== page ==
France to Women in Burquas: We're Liberating You
If the French are trying to reach out to women in the strict Muslim community that requires its women to hide everything, even their faces, they have a funny way of showing it.
The French Assembly just passed a law that if ratified by the Senate will fine women who are out in public in the full-body veil. Um, thank you? I'm sure these French residents feel more liberated already. If by "liberated" you mean staying indoors instead of going out, since the law will force women who wear the full-body veil to stay at home, or risk a fine.
It's hard to argue with a law against these fashion disasters. They should be burned and banned. But by outlawing the clothes, the French are to some extent outlawing the women who are covered up.
Granted, the law would threaten jail and fines for men who force the burqua on their wives. I have a better idea: How about men who force their wives to wear them be forced to wear the face-and-body covers instead? That is a punishment that fits the crime.
Friday, July 09, 2010
Tuesday, July 06, 2010
Monday, July 05, 2010
Clinton and McChrystal
Back in the day, (OK, back before 2008) when a male leader would mess things up (almost always), the eye rolls would begin. A woman could do a better job. Just let her at it. Then we had the chance to elect Hillary Clinton as president, and passed.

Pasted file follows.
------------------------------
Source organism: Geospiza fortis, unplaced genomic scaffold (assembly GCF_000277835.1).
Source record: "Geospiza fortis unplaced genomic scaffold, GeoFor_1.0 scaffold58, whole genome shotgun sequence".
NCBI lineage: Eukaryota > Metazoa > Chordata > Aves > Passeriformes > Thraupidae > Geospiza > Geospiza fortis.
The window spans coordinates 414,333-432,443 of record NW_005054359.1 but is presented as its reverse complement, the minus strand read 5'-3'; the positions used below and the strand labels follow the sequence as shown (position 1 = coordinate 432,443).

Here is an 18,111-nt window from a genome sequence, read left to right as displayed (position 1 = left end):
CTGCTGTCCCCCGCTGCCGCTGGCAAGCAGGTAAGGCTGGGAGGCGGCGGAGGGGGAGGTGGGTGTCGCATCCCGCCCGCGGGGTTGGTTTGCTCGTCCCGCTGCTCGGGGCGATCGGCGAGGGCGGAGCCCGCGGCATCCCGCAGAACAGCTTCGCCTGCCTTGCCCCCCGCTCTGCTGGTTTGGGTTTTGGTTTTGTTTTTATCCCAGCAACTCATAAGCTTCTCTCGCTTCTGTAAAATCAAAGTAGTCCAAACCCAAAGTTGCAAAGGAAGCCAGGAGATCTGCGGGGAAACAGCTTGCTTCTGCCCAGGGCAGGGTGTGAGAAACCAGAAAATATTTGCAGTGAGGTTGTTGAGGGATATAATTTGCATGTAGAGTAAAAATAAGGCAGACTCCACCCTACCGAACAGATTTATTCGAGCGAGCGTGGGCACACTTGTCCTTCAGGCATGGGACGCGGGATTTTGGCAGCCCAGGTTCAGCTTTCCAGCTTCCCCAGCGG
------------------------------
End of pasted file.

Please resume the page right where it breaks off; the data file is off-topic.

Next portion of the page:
Now, things with a man, a historic man, but nonetheless, still a man, look as grim as ever. (See: environmental disaster, two wars, economic woe.) And I can't help but wonder, what would the world look like with Hillary in charge?
The subject came up with the now infamous Rolling Stone article that exposed the sass-mouthed Gen. Stanley McChrystal and his posse going after the president and his. The only person spared? Hillary. In fact, the general and his labyrinth of people praised her. As Michael Crowley writes in his blog Swampland,
"It remains remarkable to me that a woman who in the 1990s was routinely accused of being a radical leftist has emerged as a real national security wonk and shattered durable gender stereotypes along the way."
Not that she gloats. But she must wonder what might have been. I know I do.